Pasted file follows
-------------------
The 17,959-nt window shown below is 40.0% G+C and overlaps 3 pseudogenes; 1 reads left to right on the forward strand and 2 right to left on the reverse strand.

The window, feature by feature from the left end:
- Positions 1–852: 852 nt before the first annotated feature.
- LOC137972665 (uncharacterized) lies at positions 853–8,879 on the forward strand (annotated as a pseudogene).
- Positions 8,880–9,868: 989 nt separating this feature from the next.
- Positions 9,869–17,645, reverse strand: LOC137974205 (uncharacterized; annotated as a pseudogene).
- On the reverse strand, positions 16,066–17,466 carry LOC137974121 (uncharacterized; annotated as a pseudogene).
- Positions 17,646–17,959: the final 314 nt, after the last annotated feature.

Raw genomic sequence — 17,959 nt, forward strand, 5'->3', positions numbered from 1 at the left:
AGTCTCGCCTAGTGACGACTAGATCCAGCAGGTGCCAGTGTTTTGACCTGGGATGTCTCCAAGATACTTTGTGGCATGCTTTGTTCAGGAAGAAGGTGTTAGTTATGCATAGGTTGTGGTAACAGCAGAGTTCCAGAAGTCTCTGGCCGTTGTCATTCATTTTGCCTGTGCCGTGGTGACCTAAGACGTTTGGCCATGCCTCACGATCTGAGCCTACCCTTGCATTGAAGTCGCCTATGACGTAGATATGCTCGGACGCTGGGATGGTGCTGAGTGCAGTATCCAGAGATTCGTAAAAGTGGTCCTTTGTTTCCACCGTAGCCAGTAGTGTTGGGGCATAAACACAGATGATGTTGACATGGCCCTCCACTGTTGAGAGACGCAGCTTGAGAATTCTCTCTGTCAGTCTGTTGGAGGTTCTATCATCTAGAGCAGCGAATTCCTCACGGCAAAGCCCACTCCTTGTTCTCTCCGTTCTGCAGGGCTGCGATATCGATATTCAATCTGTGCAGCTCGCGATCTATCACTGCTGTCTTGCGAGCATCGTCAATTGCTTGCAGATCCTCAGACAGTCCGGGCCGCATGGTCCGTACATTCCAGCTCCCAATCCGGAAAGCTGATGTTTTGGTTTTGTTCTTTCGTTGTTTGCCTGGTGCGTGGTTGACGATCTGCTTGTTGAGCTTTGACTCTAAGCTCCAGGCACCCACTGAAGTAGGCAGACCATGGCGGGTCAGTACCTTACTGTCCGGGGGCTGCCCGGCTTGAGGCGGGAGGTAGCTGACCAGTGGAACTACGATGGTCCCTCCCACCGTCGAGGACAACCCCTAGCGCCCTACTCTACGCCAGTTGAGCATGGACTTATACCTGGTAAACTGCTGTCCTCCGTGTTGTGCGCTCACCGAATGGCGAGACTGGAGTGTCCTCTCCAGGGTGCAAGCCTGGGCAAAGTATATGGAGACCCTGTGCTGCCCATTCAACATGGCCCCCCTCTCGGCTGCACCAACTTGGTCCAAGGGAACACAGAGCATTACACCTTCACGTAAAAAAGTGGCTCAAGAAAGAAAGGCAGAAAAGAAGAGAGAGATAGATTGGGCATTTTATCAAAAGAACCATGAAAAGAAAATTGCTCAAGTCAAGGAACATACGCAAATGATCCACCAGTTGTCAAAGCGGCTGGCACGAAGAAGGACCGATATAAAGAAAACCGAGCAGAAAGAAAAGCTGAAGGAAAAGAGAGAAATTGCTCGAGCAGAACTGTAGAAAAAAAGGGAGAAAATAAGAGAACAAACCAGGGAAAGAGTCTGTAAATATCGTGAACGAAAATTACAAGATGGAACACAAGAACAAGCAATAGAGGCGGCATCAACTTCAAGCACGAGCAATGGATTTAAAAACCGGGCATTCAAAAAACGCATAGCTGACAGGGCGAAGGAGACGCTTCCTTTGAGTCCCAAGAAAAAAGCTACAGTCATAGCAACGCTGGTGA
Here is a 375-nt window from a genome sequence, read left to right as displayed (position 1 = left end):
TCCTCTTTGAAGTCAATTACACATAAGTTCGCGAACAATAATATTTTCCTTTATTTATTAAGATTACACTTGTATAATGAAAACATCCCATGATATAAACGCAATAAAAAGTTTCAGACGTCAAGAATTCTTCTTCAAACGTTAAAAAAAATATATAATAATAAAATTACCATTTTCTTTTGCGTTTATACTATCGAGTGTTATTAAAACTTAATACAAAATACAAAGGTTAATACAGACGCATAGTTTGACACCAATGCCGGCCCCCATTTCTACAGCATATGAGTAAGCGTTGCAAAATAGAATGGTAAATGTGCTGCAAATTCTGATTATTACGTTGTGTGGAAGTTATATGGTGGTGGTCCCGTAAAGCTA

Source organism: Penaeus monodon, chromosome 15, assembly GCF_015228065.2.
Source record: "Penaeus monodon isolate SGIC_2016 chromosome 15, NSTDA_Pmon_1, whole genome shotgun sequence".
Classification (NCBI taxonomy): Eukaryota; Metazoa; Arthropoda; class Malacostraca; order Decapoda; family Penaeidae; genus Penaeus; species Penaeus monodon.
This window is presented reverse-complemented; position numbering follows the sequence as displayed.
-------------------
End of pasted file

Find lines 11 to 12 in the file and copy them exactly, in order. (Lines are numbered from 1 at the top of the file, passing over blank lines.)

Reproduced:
Here is a 375-nt window from a genome sequence, read left to right as displayed (position 1 = left end):
TCCTCTTTGAAGTCAATTACACATAAGTTCGCGAACAATAATATTTTCCTTTATTTATTAAGATTACACTTGTATAATGAAAACATCCCATGATATAAACGCAATAAAAAGTTTCAGACGTCAAGAATTCTTCTTCAAACGTTAAAAAAAATATATAATAATAAAATTACCATTTTCTTTTGCGTTTATACTATCGAGTGTTATTAAAACTTAATACAAAATACAAAGGTTAATACAGACGCATAGTTTGACACCAATGCCGGCCCCCATTTCTACAGCATATGAGTAAGCGTTGCAAAATAGAATGGTAAATGTGCTGCAAATTCTGATTATTACGTTGTGTGGAAGTTATATGGTGGTGGTCCCGTAAAGCTA